in 19th Century London…what a mess.
My wife is reading a very thick, fiction novel set in 19th century London, and she occasionally draws my attention to passages from the book. Yes, she interrupts whatever I’m reading to do this, and since I love both historical fiction and my wife, I’m usually game to take a look.
I’m always amazed by the richness of detail in these novels, which can at times almost appear obsessive. From the era appropriate napkin folds at table settings, to intimate descriptions of every article of clothing that adorns a character…and not just the main character, but everyone in the scene. This is one of the main draws to period or historical fiction. The details of another time. It’s an amazing feat, which must involve painstaking research, travel and imagination. As a part time writer, I’m thankful for Google and an active, roaming imagination.
The other night, she pointed out another feature of this tome she’s lugged around for a few weeks. The dialogue. I couldn’t believe it, but the author had taken pains to mimic the speech of the 19th century London too. I can barely understand some of the thicker British accents even today! I must admit that I couldn’t stand it. I was forced to work too hard to understand the dialogue, and I can only imagine that my wife feels like she’s learned a second language at this point…though I don’t hear her complaining.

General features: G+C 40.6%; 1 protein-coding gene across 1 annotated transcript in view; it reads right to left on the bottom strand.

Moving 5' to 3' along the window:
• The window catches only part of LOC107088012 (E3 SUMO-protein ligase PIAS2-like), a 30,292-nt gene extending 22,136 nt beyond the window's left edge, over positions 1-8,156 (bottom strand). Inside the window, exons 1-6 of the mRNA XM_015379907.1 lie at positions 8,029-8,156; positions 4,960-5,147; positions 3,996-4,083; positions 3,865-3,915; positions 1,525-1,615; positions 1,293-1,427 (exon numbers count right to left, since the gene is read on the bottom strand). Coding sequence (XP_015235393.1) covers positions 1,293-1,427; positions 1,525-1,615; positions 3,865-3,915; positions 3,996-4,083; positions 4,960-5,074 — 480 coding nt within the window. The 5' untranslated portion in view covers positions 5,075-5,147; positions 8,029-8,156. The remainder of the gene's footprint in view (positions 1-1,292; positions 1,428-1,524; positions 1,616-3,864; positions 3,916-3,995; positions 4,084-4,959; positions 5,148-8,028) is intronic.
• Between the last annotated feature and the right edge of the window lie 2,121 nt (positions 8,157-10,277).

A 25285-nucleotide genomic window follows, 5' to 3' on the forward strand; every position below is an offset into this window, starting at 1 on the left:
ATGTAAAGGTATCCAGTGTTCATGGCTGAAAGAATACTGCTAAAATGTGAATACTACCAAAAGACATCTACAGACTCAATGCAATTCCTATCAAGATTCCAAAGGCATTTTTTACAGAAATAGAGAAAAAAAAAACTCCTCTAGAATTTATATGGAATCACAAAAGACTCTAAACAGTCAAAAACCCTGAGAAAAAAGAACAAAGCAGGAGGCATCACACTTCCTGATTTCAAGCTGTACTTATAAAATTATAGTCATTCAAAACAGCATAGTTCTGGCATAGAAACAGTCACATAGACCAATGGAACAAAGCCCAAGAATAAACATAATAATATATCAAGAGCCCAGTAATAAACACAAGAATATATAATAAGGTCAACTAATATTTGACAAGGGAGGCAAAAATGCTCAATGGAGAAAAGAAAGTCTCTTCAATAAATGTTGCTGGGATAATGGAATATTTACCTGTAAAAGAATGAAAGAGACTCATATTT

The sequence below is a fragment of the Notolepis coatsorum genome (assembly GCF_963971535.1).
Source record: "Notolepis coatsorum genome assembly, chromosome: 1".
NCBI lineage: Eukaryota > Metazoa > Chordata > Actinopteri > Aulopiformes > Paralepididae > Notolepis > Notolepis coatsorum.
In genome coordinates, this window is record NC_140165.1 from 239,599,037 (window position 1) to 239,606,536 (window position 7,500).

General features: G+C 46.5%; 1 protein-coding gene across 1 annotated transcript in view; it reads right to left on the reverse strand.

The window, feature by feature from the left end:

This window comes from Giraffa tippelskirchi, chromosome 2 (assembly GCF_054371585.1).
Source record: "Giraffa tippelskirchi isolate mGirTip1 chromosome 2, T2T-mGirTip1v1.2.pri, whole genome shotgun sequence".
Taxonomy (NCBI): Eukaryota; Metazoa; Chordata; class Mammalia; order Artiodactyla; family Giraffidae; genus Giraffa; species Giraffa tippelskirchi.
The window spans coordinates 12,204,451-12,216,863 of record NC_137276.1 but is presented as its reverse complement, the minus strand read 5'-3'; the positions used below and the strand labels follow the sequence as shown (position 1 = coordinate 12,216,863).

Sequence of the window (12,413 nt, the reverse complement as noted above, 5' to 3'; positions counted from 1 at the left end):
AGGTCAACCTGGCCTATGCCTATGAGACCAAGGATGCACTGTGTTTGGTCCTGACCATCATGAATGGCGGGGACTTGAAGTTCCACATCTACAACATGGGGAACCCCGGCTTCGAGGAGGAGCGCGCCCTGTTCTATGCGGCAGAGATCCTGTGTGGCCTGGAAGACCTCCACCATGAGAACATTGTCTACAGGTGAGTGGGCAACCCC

I take dialogue seriously, and if I can’t follow it, or it’s unrealistic, I’m likely to tune out of the book. In fiction all dialogue is contrived, so I use a simple strategy to test it. I read and re-read lines of dialogue out loud (I don’t do this for every line…I seem to know when the test is necessary). It’s amazing how crappy a genius line can sound when you put a voice, and some inflection to it. I’ve eliminated some stinkers this way…and probably missed a few. I still find them.